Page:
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I'm using Web::Scraper to yank some data from a very simple table and convert it to my needs. I'm also using WWW::Mechanize to do the form submitting, which isn't slow at all.

Once I started using the Web::Scraper, I noticed takes a very long time to return the data from the page. Profiling shows the following:

6299228 13.7s   line    XML/XPathEngine/Step.pm
7335    10.9s   line    Net/HTTP/Methods.pm
3990690 10.4s   line    XML/XPathEngine/NodeSet.pm
2690467 7.72s   line    HTML/TreeBuilder/XPath.pm
2047085 5.70s   line    XML/XPathEngine/Function.pm
978212  3.37s   line    XML/XPathEngine/Literal.pm
1791592 3.29s   line    HTML/Element.pm
661985  3.15s   line    XML/XPathEngine.pm
1997421 2.52s   line    XML/XPathEngine/Expr.pm

Running it on console yields the following:

real    0m28.042s
user    0m11.312s
sys     0m0.121s

Using a web browser form construction (debugging) I'm only seeing 3.5 seconds with a custom query, so I've narrowed it down to Web::Scraper taking the time.

Here's some of the web scraper code, ie:

$offers = scraper {
        process 'table> tr' => 'td[]' => scraper {
        process 'td.tdCallNumber > strong ' => 'tdCallNumber' => 'TEXT';
        process 'td.tdDateReceived >strong ' => 'tdDateReceived' => 'TEXT';
        process 'td.tdTimeReceived >strong' => 'tdTimeReceived' => 'TEXT';
        process 'td.tdLocation>strong'      => 'tdLocation'     => 'TEXT';
        process 'td.tdDesc>strong'          => 'tdDesc'         => 'TEXT';
        process 'td > table '               => 'table'          => 'TEXT';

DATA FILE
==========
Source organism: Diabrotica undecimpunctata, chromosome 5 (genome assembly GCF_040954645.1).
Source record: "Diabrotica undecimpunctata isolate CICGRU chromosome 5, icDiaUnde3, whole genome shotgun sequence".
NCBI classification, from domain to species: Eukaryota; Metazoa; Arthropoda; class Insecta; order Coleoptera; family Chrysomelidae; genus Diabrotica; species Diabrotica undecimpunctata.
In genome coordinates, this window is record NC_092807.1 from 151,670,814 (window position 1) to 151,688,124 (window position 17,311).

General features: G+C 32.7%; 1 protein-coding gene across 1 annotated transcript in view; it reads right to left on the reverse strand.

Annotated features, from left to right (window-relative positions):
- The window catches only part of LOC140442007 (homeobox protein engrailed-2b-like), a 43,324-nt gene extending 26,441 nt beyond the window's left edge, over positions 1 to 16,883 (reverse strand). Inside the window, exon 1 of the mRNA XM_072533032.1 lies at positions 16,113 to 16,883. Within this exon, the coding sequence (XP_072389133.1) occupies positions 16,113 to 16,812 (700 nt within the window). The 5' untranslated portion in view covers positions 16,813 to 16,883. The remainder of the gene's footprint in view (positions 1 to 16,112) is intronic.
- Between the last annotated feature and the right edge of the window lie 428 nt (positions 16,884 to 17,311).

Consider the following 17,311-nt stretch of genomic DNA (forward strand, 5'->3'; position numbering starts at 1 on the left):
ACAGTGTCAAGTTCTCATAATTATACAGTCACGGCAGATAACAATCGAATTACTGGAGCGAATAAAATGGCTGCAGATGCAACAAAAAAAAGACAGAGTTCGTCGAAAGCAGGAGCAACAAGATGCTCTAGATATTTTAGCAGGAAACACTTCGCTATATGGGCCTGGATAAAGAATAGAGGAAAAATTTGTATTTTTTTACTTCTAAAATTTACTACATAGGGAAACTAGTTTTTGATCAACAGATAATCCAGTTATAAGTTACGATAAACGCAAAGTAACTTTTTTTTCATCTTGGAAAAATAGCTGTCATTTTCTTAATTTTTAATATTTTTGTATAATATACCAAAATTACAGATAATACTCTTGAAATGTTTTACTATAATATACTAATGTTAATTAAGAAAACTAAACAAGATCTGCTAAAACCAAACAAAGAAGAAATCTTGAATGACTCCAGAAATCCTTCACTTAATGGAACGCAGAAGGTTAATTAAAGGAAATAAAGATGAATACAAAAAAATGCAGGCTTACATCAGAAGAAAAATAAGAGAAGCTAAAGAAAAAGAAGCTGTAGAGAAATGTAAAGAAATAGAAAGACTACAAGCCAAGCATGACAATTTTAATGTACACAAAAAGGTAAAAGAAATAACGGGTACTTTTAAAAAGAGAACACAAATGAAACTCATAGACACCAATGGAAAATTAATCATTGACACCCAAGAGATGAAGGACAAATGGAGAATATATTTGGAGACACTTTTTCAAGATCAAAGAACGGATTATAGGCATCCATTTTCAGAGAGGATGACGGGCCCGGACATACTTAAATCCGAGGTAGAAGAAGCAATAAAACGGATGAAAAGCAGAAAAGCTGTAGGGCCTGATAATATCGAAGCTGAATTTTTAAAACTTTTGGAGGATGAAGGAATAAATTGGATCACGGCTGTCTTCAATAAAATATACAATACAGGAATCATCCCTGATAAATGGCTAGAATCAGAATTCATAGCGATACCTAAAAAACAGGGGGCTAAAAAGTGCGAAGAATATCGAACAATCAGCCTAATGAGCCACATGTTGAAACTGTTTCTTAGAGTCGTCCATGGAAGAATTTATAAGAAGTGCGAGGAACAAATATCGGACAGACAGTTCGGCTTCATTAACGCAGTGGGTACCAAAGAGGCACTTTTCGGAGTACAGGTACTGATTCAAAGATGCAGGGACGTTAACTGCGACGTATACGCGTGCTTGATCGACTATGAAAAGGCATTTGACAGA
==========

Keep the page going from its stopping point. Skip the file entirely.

process 'td>table>tr' => 'data[]' => scraper {
            process 'td.tdUnit'    => 'tdUnit' => 'TEXT',
                process 'td.tdDIS' => 'tdDIS'  => 'TEXT',
                process 'td.tdENR' => 'tdENR'  => 'TEXT',
                process 'td.tdONS' => 'tdONS'  => 'TEXT',
                process 'td.tdLEF' => 'tdLEF'  => 'TEXT',
                process 'td.tdARR' => 'tdARR'  => 'TEXT',
                process 'td.tdBUS' => 'tdBUS'  => 'TEXT',
                process 'td.tdREM' => 'tdREM'  => 'TEXT',
                process 'td.tdCOM' => 'tdCOM'  => 'TEXT',
                ;
        };

    }
};
my $D;
my $print_header = 1;

$D = $offers->scrape($text);

...

Some more of it that converts it to html based output (almost identical table forms).

my $r;
for $r ( @{ $D->{td} || [] } ) {
    if ( $r->{tdCallNumber} ) {
        if ($print_header) {
            $npage .= "

$r->{tdCallNumber}, $r->{tdDateReceived}, $r->{tdTimeReceived},
            $r->{tdLocation}, $r->{tdDesc};
    }
    if ( $r->{data} ) {
        $npage .= '

Is there anything I can do to improve the speed?

share|improve this question
    
Are you performing anything else within the code? Perhaps it would be better if you post a sample code that people can also look at and perhaps debug with you to see what may possible be the issue. Don't forget to measure the avg time from you <> site which can also imply on the slowness along with other things. –  Prix Sep 27 '13 at 4:07
    
I added some of the code, and I'm not doing anything complex. Using WWW:Mechanize to login to the site, input data into a form, Using Web::Scaper to take the data and convert it into a local form. –  No Way Sep 27 '13 at 4:21
    
I would check out selenium for web scraping needs.. its pretty awesome –  qwwqwwq Sep 27 '13 at 4:37

2 Answers 2

Maybe you can take a look at HTML::TreeBuilder::LibXML. The module documentation talks about HTML::TreeBuilder::XPath being slow for large documents, and that is implements "enough methods ... so modules like Web::Scraper work". A benchmark on the documentation page shows that the libxml variant is about 1600% faster than the pure-perl variant.

share|improve this answer

You could use NYTProf to find the exact slow place in your program or the libs. Once you see what is slow then you could improve it.

http://www.slideshare.net/Tim.Bunce/develnytprof-200907

# profile code and write database to ./nytprof.out
perl -d:NYTProf some_perl.pl

# convert database into a set of html files, e.g., ./nytprof/index.html
# and open a web browser on the nytprof/index.html file
nytprofhtml --open
share|improve this answer

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